For those who don’t know, my heritage is Russian and I have an affinity for Russian food because I grew up with it and enjoy eating it.
One of the dishes I enjoy the most is Beef Stroganoff and when I started researching it’s history, I thought there was only one authentic version, my mother’s. I was wrong. I then read one of the original known recipes by Russian cookbook author Elena Molokovhets in her 1861 book A Gift For Young Housewives. She made hers with sour cream whereas my mother only uses pure cream (slivki in Russian) because she says it makes for a more flavoursome strog. It in fact turns out there are hundreds of different versions from ones made with sausage in Finland to versions made with buffalo meat in the USA. It is obviously a far more international dish than the strictly Russian one I thought it to be. But for this post I will focus on the one I love, the recipe I grew up with and which I still believe to be the best.
Classic Beef Stroganoff
Serves 4-6 as a main meal
Prep time 20 mins
Cooking time 60 mins
one tablespoon butter at least one cup of mushrooms, preferably Swiss Browns cut thin (I use around two cups because I like my Stroganoff mushroomy)
one tablespoon olive oil
1kg (2 pounds) rump steak cut into fine strips approx 4cm x 1cm (2″x.5″)
1 medium to large onion halved then cut into fine strips
1/2 cup chicken or beef stock if required (water can be used as well)
2-3 tablespoons soy sauce (I use tamari, a wheat-free soy sauce)
1 cup of thickened cream lots of cracked pepper (mum says that Beef Stroganoff just loves black pepper)
salt to taste
1 Heat the butter over medium heat in a heavy base pan (I used a Le Creuset 24cm cast iron casserole pan) and fry your mushrooms until cooked through, they should have a dark brown appearance and some lovely juices in the bottom (approximately 5-7 mins). Put aside.
2 Using the same pan heat the olive oil on medium heat and brown your meat. Add onions and cook with meat until soft and translucent and keep cooking until there is quite a bit of moisture in the pan from the meat juices.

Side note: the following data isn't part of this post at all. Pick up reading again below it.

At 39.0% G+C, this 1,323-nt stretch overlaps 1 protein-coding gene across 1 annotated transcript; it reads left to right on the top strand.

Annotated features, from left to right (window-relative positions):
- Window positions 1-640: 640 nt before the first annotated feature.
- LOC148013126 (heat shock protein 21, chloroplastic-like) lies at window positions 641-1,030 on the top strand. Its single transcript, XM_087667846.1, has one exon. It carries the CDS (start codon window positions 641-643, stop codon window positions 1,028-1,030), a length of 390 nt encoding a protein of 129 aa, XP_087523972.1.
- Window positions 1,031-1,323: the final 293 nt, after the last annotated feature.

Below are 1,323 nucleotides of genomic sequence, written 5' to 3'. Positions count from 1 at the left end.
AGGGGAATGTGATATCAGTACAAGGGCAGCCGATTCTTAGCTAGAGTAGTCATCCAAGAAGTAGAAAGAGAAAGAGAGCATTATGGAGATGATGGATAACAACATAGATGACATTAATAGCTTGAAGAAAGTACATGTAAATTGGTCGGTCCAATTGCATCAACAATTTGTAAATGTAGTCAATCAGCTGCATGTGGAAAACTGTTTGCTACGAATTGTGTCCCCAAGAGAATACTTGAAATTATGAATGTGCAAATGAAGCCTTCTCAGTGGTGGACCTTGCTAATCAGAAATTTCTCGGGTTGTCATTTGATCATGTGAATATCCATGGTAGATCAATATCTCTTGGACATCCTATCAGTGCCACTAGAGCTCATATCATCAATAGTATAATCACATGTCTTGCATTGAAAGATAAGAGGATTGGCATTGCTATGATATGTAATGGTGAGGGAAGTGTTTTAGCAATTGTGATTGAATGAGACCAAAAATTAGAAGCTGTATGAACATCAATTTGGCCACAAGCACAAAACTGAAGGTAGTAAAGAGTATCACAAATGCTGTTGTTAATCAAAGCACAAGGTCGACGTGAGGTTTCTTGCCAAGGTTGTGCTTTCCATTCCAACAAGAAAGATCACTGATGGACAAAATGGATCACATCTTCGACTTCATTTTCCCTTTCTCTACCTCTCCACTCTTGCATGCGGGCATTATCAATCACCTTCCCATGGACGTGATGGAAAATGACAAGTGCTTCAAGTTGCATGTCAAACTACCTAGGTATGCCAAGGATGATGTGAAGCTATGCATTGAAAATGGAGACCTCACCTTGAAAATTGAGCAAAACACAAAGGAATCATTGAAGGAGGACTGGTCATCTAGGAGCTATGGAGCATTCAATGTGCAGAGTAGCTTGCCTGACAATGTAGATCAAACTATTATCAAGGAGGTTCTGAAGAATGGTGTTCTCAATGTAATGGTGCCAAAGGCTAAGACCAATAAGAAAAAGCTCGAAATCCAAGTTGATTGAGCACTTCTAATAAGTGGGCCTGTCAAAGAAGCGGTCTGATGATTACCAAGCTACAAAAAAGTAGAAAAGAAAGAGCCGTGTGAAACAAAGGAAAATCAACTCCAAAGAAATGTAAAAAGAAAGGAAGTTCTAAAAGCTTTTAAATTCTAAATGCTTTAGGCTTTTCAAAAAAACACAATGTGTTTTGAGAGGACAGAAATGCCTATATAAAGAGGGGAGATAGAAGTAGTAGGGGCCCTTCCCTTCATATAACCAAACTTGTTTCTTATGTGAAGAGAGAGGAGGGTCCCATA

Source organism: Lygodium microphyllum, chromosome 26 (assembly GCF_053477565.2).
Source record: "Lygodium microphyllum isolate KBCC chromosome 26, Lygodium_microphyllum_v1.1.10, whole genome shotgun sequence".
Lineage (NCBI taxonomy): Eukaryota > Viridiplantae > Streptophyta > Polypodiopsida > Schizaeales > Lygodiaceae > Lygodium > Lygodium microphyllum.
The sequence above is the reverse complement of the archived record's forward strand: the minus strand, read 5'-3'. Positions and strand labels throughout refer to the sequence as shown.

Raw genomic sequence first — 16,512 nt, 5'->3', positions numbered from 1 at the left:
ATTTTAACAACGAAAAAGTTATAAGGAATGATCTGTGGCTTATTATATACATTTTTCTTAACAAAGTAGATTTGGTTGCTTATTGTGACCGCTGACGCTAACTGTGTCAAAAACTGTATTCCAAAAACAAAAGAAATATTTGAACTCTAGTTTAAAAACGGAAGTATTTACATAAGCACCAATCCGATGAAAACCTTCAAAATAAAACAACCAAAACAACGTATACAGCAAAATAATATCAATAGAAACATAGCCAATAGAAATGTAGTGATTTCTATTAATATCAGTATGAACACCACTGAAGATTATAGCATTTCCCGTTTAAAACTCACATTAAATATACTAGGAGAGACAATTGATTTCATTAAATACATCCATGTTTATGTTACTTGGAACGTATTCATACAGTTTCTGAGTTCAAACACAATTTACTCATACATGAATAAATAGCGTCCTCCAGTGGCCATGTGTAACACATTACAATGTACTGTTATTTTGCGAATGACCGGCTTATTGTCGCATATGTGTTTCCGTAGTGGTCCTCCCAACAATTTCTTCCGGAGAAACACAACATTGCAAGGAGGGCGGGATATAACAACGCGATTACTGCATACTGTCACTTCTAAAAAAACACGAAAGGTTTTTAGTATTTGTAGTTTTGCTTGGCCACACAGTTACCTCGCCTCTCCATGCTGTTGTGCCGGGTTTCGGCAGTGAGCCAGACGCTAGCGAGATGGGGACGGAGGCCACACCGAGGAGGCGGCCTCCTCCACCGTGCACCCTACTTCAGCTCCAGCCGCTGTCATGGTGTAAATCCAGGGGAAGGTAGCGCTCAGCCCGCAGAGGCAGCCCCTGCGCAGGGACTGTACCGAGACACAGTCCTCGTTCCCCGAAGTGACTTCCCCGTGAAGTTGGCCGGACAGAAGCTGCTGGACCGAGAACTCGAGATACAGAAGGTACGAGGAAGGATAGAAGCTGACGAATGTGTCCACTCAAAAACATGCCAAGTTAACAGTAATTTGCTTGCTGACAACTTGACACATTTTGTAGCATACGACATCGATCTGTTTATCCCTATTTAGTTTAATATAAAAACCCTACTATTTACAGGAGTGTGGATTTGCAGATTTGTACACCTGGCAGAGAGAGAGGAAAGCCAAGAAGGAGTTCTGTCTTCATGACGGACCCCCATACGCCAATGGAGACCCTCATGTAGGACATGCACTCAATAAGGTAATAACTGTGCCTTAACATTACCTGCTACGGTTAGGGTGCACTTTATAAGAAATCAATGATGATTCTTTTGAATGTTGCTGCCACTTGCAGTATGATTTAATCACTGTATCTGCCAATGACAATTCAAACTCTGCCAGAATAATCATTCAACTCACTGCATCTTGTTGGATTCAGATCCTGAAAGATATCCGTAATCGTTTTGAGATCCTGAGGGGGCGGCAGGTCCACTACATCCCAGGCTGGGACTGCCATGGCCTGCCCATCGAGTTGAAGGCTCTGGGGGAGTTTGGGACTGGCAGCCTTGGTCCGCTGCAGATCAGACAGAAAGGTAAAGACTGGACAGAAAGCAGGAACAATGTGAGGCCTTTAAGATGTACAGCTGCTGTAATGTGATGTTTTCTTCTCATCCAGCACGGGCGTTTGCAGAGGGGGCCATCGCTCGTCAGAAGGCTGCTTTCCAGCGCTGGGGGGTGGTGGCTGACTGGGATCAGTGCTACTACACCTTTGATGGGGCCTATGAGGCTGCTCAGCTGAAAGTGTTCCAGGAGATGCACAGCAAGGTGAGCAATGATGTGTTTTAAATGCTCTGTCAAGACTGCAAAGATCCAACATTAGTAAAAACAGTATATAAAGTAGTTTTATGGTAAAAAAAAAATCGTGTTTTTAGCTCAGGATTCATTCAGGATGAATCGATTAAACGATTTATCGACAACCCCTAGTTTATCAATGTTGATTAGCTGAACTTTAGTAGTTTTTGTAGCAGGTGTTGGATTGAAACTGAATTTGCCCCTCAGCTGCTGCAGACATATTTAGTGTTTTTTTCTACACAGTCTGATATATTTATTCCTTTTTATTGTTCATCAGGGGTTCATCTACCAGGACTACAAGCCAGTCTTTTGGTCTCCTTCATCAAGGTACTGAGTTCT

3 Add two of the tablespoons of soy sauce and stir to mix through. Do not add the third tablespoon until you have tasted the sauce towards the end of cooking.
4 Add chicken or beef stock (or water) if the meat and onions are dry but I find there is usually plenty of moisture in the pan at this stage. Simmer for at least 40 minutes on low heat until meat is soft, about 45 minutes is usually adequate but you may need a little more if your cut of beef is a little tough.
5 When the meat is cooked through add the cream and plenty of black pepper. If sauce is too pale, add a little bit more soy sauce to darken and if you feel the sauce needs a little more flavour. Bear in mind the sauce will darken a little from the mushrooms upon standing after Step 6.
6 At the end of cooking your meat and onions add the mushrooms, stir and simmer for another couple of minutes. Thicken if required (see notes below) and serve immediately.
Cook’s notes If the sauce is a little runny, you can thicken with either a heaped teaspoon of corn flour or tapioca starch dissolved in about a third of a cup of water then add slowly to the pan whilst heat is still on stirring thoroughly. Be careful not to over thicken.
Serve with steamed white rice or mashed potato. Also goes well with large flat pasta noodles though in my family it was pretty much always rice or mash, or on toast for breakfast (we weren’t much of a corn-flakes family). The flavours actually get better upon standing.
Variation: you can also use veal.
Credits Recipe, photography and styling by Tanya Zouev.
The Carousel thanks The Cook Who Knew Nothing for this recipe